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First 10 milliseconds: Current is 1 milliamp. The squared magnetic field resulting we will call "default".

1 millisecond following, last millisecond: Current is -10 milliamps. The squared magnetic field is -100 * "default".

The time average square of the magnetic field corresponds to: 10 * 1 - 1 * 100 = -90

One could then imagine the ability for an electromagnetic field made this way to do net work with zero net charge flow, provided that the time constant of the wire is larger than 10 milliseconds. Capacitors could easily increase the time constant of the circuit. The capacitors could be lined up in circuit with a low voltage battery. The circuit could intermittently connect and disconnect a higher voltage, higher current battery with the opposite polarity for a fraction of the time. If timed precisely, the charges would travel back in forth through the wire in a linear way while producing time-average squared magnetic field that is positive.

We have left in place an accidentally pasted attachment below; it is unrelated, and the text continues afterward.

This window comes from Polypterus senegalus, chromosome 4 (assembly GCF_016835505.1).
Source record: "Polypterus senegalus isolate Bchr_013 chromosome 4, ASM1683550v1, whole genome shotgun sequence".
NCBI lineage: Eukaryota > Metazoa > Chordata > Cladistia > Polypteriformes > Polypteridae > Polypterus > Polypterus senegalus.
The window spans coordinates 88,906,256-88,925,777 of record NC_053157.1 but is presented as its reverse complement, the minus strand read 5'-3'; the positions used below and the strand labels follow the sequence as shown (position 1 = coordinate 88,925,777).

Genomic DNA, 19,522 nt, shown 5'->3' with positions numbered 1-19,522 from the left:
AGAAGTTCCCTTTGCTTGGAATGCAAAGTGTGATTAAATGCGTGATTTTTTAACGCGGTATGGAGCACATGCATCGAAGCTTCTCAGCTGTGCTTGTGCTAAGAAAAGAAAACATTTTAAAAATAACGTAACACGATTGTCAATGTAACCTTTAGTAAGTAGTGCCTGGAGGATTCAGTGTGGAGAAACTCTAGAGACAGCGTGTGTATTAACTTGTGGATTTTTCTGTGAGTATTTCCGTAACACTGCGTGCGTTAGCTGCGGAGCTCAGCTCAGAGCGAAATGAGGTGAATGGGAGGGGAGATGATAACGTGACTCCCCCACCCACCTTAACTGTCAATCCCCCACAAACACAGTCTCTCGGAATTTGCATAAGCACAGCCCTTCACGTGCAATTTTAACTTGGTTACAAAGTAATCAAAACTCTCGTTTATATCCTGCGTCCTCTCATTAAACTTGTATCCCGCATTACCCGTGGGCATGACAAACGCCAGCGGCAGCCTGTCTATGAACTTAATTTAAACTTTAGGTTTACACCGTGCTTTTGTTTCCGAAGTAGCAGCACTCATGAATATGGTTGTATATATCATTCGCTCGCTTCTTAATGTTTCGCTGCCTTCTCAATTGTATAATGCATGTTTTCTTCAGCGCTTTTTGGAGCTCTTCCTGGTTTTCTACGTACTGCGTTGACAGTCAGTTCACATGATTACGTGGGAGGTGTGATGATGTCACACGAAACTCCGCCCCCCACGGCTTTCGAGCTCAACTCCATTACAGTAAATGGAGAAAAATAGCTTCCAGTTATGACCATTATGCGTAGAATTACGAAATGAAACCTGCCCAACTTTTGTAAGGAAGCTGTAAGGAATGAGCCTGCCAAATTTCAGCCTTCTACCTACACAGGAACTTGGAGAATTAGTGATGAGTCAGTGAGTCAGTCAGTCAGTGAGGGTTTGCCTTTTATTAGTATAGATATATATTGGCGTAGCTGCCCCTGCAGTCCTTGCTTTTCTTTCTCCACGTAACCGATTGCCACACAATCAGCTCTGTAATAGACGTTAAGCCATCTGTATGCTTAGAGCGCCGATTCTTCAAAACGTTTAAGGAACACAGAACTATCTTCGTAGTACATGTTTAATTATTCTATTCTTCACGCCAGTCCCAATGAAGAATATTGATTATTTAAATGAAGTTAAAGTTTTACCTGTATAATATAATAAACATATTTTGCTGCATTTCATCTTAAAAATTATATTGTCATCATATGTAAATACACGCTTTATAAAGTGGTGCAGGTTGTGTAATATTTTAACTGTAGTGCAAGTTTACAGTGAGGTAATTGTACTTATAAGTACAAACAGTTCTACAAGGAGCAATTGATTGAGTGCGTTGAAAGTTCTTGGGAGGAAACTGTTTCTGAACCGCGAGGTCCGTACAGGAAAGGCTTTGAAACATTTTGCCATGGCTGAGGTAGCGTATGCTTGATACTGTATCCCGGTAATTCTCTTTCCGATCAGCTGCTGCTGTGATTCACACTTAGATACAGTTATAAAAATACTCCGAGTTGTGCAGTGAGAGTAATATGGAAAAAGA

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# LRC circuit: netted time-averaged square of the magnetic field versus net charge flow

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